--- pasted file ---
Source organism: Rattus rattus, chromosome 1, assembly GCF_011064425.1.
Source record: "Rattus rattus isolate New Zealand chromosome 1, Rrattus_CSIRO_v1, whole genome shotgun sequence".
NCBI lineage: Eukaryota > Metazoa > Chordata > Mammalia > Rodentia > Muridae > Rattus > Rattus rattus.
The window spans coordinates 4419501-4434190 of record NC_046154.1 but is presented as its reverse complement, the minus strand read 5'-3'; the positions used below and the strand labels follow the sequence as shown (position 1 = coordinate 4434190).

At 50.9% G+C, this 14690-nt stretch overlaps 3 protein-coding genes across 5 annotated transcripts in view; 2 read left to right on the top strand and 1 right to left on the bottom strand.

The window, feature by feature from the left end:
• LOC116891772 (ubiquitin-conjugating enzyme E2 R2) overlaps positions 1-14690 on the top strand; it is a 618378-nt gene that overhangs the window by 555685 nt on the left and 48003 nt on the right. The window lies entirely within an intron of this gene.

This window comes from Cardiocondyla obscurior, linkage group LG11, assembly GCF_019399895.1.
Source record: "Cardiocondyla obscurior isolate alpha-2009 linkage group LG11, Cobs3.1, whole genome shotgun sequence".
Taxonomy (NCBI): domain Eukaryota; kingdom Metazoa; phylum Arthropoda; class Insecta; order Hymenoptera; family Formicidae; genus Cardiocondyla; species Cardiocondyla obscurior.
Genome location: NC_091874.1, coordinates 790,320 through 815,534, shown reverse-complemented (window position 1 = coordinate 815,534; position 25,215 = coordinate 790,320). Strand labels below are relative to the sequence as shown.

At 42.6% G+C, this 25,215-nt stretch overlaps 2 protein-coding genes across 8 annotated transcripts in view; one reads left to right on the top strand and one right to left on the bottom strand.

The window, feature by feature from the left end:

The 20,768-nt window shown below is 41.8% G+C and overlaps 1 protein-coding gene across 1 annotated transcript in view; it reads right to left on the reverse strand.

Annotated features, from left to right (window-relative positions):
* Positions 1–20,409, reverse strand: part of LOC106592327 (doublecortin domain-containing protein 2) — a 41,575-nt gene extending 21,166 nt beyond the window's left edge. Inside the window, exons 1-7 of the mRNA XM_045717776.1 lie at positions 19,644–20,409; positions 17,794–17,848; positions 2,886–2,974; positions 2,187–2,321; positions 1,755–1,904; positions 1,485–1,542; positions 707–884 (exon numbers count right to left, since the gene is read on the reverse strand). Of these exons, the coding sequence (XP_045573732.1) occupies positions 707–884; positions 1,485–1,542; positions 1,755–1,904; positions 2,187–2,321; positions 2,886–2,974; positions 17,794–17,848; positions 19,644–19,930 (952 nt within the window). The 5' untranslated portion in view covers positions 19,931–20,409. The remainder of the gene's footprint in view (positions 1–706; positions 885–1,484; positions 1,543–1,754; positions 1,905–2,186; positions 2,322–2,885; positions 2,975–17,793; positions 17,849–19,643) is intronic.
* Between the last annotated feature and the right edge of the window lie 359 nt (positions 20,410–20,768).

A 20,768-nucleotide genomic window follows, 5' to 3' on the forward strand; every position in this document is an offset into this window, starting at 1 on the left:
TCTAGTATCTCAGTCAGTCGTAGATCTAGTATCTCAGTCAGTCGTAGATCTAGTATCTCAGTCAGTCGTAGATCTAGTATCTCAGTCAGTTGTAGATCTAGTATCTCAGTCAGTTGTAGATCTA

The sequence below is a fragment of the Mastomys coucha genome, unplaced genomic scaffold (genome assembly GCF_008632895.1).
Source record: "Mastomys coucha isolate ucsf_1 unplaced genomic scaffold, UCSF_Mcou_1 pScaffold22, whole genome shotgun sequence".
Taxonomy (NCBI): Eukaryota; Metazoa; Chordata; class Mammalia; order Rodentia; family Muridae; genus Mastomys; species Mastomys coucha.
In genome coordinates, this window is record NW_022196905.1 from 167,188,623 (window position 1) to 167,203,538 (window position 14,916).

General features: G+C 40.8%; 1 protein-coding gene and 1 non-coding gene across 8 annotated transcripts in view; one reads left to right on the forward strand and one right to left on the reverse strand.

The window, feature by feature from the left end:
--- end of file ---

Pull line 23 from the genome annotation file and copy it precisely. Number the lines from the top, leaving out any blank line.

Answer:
In genome coordinates, this window is record NW_022196905.1 from 167,188,623 (window position 1) to 167,203,538 (window position 14,916).